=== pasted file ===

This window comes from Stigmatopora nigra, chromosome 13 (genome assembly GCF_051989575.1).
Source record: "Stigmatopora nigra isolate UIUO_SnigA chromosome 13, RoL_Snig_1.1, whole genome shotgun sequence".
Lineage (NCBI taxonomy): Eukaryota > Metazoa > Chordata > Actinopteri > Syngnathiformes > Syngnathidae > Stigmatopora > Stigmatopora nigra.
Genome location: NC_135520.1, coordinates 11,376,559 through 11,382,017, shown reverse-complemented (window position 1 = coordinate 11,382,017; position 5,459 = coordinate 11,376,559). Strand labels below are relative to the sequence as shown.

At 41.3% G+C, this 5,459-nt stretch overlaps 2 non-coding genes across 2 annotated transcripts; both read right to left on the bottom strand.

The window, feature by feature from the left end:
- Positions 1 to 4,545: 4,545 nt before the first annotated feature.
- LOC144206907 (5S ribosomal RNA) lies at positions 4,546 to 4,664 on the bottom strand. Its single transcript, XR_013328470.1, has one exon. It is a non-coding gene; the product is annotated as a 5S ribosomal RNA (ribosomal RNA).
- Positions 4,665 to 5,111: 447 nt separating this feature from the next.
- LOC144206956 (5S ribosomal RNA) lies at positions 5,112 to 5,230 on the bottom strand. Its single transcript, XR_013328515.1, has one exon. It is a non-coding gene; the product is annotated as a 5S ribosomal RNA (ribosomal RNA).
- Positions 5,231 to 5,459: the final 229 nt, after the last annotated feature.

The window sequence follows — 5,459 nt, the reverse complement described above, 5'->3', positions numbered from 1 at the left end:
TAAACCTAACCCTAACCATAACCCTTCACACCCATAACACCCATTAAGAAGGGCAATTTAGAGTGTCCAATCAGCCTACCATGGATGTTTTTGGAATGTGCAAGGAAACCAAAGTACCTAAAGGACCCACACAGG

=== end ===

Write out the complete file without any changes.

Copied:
This window comes from Stigmatopora nigra, chromosome 13 (genome assembly GCF_051989575.1).
Source record: "Stigmatopora nigra isolate UIUO_SnigA chromosome 13, RoL_Snig_1.1, whole genome shotgun sequence".
Lineage (NCBI taxonomy): Eukaryota > Metazoa > Chordata > Actinopteri > Syngnathiformes > Syngnathidae > Stigmatopora > Stigmatopora nigra.
Genome location: NC_135520.1, coordinates 11,376,559 through 11,382,017, shown reverse-complemented (window position 1 = coordinate 11,382,017; position 5,459 = coordinate 11,376,559). Strand labels below are relative to the sequence as shown.

At 41.3% G+C, this 5,459-nt stretch overlaps 2 non-coding genes across 2 annotated transcripts; both read right to left on the bottom strand.

The window, feature by feature from the left end:
- Positions 1 to 4,545: 4,545 nt before the first annotated feature.
- LOC144206907 (5S ribosomal RNA) lies at positions 4,546 to 4,664 on the bottom strand. Its single transcript, XR_013328470.1, has one exon. It is a non-coding gene; the product is annotated as a 5S ribosomal RNA (ribosomal RNA).
- Positions 4,665 to 5,111: 447 nt separating this feature from the next.
- LOC144206956 (5S ribosomal RNA) lies at positions 5,112 to 5,230 on the bottom strand. Its single transcript, XR_013328515.1, has one exon. It is a non-coding gene; the product is annotated as a 5S ribosomal RNA (ribosomal RNA).
- Positions 5,231 to 5,459: the final 229 nt, after the last annotated feature.

The window sequence follows — 5,459 nt, the reverse complement described above, 5'->3', positions numbered from 1 at the left end:
TAAACCTAACCCTAACCATAACCCTTCACACCCATAACACCCATTAAGAAGGGCAATTTAGAGTGTCCAATCAGCCTACCATGGATGTTTTTGGAATGTGCAAGGAAACCAAAGTACCTAAAGGACCCACACAGG